The UNL Entomology department has a number of outreach kits available to educators (teachers, librarians, Extension, etc.) for check out. These can be used to teach a variety of entomological related topics to children of all ages. Below see a description of the kits we have available. If interested in borrowing any of these kits, please fill out this form.
Note: If you are interested in seeing what each kit contains before checking it out, or reproducing a kit all or in part for your own location instead, click on the kit title links for content guides and associated activities. Kits can easily be reproduced with a box or bin and the materials listed here.
Entomology Outreach Kit Descriptions
*Available for public check out
With this kit, students will learn about the life cycle of insects. The included “pasta” activity will illustrate that animals can go through major changes as they grow and develop. Some insects (like butterflies, but also beetles, flies, and bees) develop by complete metamorphosis with 4 life stages: egg, larva, pupa, and adult.
Insects are diverse and have aesthetic value. This kit includes a variety of pinned specimens that demonstrate the beauty among insects. It also includes an origami activity where students can make a number of different insects.
Many insects are capable of lifting and moving many times their body weight.
At the 2012 Olympics in London, a gold medalist in men’s weightlifting (Ilya Ilyin) managed to lift 513 pounds. Elephants can lift 600 pounds with their trunk. But for their size, insects are the real champion weightlifters, some species able to lift 50 times their weight!
This kit includes an activity that demonstrates how Madagascar hissing cockroaches can carry more than their weight. Cockroach “athletes” will be provided when the kit is requested.
Insects, like humans and other animals, communicate in many ways…sight, touch, smell, and sound. This kit includes an activity that demonstrates how insects like termites release pheromones to indicate to other termites where food is located or alert of danger. Termites will be provided for the activity.
Bees are extremely good pollinators. What traits make them so? Things such as hairy bodies and special pouches on their legs allow them to spread pollen efficiently. This kit includes a game that demonstrates how bee characteristics make them such successful pollinators.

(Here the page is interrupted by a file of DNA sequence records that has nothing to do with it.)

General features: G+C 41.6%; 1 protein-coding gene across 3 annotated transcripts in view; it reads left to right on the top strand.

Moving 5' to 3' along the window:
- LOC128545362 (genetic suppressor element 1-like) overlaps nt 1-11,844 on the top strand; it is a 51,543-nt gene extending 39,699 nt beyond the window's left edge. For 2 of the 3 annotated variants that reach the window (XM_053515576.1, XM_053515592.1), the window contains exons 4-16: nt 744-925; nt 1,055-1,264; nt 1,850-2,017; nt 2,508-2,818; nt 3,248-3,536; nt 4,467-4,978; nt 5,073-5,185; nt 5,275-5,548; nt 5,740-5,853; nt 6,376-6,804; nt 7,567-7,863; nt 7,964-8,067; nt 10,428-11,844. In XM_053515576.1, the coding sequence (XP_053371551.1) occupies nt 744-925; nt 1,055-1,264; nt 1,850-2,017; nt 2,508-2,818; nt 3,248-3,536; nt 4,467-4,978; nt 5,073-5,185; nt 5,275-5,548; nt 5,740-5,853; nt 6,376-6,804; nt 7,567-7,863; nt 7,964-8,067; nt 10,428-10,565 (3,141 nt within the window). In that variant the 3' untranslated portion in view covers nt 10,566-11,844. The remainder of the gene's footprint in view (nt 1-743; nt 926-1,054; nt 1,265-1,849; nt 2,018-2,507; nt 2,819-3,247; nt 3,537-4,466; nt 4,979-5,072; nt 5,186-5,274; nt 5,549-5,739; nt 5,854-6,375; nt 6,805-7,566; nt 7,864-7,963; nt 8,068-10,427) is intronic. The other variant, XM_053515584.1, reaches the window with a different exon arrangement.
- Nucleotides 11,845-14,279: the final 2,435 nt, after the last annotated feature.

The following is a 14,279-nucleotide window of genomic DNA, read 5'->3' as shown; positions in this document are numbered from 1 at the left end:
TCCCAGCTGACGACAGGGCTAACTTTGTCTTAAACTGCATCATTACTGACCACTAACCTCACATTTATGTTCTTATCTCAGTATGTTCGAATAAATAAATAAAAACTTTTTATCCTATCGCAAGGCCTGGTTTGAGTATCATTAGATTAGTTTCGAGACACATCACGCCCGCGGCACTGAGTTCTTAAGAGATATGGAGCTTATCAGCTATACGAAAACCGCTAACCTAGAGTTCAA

What makes an insect? Some unique characteristics that all insects have that separate them from other animals are an exoskeleton, 3 pairs of legs, antennae, and (usually) wings. Within the insects, there are also a variety of different types of mouthparts, wings, legs, and antennae that help species adapt to their environment.
This kit includes a number of insect models and pinned specimens demonstrating the diversity of insect design. An accompanying activity asks students to create their own insect based on what they have learned about insect anatomy and behavior (e.g., raptorial legs help grab prey in praying mantids, a predatory insect)
This kit offers a variety of costumes/clothing and puppets with an insect theme for use in your programs. Examples include ladybugs and bees.
This kit is good for a booth or large group event. It includes a number of insect rubber stamps and a rubbing activity students can do with insect templates.
This kit provides an insect collection for observation and large wooden insect examples to practice pinning. After learning proper collecting and pinning techniques, students can practice their skills by capturing and collecting their own specimens. Items needed for collection/pinning are included, including a field guide that can assist with identification.
This kit includes insect containers, gloves, and digging tools for use in going through compost/soil in search of arthropods. Teach about the types of arthropods that help us in aerating soil and breaking down organic matter.